Huntington points out that about ten years earlier (ca 1953) the first efforts at dealing with this was to make the frame side rails less deep, from 7-8″ to 3-5″, and boxed, as needed. But that still impeded any significant lowering without seriously impacting rear leg room. Chrysler did that anyway, with their new 1957 models, which suffered from the consequences of sitting on their frames with no foot wells, and undoubtedly led to the decision to unitized construction in 1960.
GM took a different route, with their cruciform X-Frame, a subject that I’ve covered pretty extensively here, but will need to update some as a result of this article. The goal was to have room for rear foot wells as well as a stiffer frame, which inherently has the potential to improve handling and reduce body creaking and such. It was first employed in the 1957 Cadillac, and eventually adopted by Pontiac (1958-1960), Buick and Chevrolet (through 1964, except the Riviera, which kept it through 1970). Although the X-Frame is commonly put down for being “willowy” or such, in reality, it was a very stiff frame, with torsional stiffness up some 10% and beam stiffness up 41%, compared to the full frame with a center X member as used in the ’56 Cadillac. Huntington said that it was still the stiffest frame in the industry at the time he wrote this article.
The X-Frame did require that the sills on the bodies it carried were substantially reinforced. As such, it was already something of a hybrid system, depending on increased body strength (sills) to work as a combined unit.
There were still two shortcomings of the X-Frame: it did not offer front seat foot wells, and it required a number of long transverse mounting brackets to attach the body to it. And it was claimed (by competitors) to not be as safe in a side impact. That was somewhat debatable, but it certainly was the case if the body sills were rotted out. And the X-Frame was neither light nor cheap.
The other major frame development arrived in 1956-1958, where the frame side rails were pushed out under the sills, to make room for a rear foot well. Since the frame still curved in under the front seat, front wells were not possible. Ford’s version was called the “cowbelly” or “Coke bottle” and it was first used on the 1956 Continental Mark II. It only had a light cross member under the transmission, and as such, was not exactly a paragon of stiffness, but it was cheaper than Chevy’s X frame and got the job done. This frame design was used by all big Fords and Mercurys through 1964. Convertible frames did get a center X member.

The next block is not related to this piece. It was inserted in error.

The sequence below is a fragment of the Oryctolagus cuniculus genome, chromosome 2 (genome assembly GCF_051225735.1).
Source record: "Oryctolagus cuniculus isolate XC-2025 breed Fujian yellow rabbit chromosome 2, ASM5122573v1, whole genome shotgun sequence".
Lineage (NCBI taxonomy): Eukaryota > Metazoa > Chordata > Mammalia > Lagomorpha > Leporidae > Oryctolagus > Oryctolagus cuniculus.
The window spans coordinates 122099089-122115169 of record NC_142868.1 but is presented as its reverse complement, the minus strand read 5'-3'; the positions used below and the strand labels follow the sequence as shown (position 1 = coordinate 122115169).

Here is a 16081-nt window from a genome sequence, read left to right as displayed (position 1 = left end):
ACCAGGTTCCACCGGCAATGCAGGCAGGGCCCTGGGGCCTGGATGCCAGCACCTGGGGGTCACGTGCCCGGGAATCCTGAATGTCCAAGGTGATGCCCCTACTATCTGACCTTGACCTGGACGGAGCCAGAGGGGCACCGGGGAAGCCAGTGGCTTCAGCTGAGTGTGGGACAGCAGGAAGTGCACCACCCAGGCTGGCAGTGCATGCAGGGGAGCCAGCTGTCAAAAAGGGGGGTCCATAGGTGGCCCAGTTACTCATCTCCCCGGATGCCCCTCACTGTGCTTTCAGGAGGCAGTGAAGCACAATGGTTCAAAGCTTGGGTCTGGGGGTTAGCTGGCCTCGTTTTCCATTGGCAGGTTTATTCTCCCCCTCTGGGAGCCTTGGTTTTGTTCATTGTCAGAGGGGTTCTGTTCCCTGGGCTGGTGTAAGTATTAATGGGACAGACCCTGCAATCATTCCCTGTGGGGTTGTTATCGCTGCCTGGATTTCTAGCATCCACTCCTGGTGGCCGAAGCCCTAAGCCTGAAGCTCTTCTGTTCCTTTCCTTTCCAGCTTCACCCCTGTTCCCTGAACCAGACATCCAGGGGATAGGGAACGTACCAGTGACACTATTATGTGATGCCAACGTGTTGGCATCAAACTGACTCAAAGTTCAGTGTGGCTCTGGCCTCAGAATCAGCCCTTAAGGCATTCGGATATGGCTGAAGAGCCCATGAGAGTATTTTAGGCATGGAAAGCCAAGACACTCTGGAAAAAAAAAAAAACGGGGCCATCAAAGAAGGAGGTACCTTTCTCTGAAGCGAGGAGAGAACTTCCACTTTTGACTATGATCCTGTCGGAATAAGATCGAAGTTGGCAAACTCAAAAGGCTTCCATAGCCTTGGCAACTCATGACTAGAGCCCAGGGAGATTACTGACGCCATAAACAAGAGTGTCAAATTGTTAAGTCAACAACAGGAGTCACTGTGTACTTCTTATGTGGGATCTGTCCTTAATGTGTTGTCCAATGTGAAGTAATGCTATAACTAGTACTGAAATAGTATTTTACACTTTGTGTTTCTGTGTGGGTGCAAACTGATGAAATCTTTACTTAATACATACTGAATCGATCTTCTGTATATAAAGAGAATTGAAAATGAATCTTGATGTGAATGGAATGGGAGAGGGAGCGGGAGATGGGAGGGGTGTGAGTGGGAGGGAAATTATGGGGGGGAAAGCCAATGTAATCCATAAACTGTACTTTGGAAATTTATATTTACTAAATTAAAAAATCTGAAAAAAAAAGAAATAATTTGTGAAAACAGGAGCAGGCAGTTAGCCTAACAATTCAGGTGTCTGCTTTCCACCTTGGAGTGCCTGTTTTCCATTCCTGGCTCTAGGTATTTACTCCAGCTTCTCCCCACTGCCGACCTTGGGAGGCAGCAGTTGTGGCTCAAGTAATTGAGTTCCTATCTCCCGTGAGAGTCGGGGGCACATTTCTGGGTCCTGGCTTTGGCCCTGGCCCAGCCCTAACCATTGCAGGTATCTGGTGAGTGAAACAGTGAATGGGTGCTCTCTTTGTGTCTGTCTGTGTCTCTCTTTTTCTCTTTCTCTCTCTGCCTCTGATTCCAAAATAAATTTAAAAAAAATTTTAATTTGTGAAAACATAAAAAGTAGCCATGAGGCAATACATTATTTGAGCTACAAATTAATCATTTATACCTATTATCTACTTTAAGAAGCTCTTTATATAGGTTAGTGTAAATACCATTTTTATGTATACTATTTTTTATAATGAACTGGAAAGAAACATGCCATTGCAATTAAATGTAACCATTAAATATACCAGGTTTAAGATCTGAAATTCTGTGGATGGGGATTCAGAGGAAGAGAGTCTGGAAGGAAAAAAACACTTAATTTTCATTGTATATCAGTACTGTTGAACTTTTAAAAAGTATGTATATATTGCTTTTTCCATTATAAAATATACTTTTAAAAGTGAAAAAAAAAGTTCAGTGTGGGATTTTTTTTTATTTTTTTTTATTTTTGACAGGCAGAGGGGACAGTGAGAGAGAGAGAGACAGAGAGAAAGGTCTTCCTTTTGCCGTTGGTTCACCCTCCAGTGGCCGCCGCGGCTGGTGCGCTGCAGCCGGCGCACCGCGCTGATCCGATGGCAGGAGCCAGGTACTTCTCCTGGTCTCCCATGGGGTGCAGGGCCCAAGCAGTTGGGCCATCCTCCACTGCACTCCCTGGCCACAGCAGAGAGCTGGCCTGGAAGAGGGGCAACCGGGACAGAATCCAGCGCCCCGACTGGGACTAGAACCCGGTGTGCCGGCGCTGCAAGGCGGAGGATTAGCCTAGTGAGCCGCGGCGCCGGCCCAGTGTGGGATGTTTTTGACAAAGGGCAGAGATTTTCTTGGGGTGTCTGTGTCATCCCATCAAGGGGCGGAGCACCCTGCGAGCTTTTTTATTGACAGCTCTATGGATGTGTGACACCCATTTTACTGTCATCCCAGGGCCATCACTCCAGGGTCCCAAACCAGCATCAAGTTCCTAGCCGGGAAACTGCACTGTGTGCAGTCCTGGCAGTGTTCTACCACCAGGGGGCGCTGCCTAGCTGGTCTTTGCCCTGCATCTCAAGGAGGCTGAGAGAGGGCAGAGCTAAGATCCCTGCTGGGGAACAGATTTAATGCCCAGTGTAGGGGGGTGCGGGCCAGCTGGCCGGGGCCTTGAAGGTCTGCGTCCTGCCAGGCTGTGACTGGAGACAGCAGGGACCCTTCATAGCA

Buick’s and Olds’ version used a substantial X center member (and variations of that) along with these new semi-perimeter side rails. It undoubtedly was stiffer than the Ford frame, which may have something to do with the somewhat willowy reputation of these Fords and Mercurys. As noted above, all of these did allow some degree of a lowered rear floor or foot well.
The revolutionary breakthrough came in 1961, thanks to of the combined engineering efforts at Oldsmobile and Pontiac starting in 1957 or so. The result was the first modern perimeter frame, used on the big Olds and Pontiacs starting in 1961, then on the ’64 A Bodies and the ’65 B/C bodies, and by Ford starting in 1965. From then on, it was used right to the end of Ford’s Panther cars in 2011. It finally allowed lower floors front and rear, reduced costs, and offered improved ride, handling and sound/vibration reduction: the Holy Grail. And it did that by turning 40 years of frame development upside down.
Instead of being stiffer, the perimeter frame is purposely more flexible, to absorb suspension impacts, noise and vibrations from the road and drive train. Of course this also required it to be mated to a stiffer body, with numerous carefully (computer) designed rubber mounts so that the two elements worked in harmony. It’s the exact opposite of a traditional ladder or truck frame, where the frame is stiff and the body flexible.
And as can bee seen here, it eliminates all of the cross members in the passenger compartment, allowing for a low floor throughout. Essentially, the side rails join together the front and rear frame elements, almost as if they were subframes, as those are required to be strong to support the suspension and drive train.
The key elements that make the perimeter frame work are the large and strong torque boxes that join the side rails with the front and rear sections, which have to be narrower for the wheels. These boxes are designed to twist slightly to absorb shocks and rumble from the corresponding suspension.
The 1961 Olds and Pontiac perimeter frame had 11% less torsional stiffness than the X-Frame it replaced. It was lighter, cheaper, and did little more than just tie together the body shell to the running gear and suspension. And it offered both a better ride and handling potential. The perimeter frame was a huge win, all-round, for the carmakers. No wonder everyone that was still using frames adopted it very shortly and was used for the next forty years, with very little change. The passenger car frame had reached the apex of its development.
Huntington points out that the torque-box can also be used in unibodies, and cites the example of the 1962 Fairlane. Doing a bit more research on that, it turns out that Ford used these to strengthen the original 1960 Falcon unibody “platform” as it was adapted to both larger cars like the Fairlane as well as versions with V8s and convertibles and wagons. Torque boxes were added to the front, the rear, and both, according to the use and need. The underbody of a V8 Mustang is significantly different than the six cylinder version; that applies to other variants using the Falcon platform.
So the next time you hear someone refer to a Panther as “BOF”, you can now correct them and tell them that it’s actually “BAF”.
Automotive History: An X-Ray Look At GM’s X-Frame (1957 – 1970)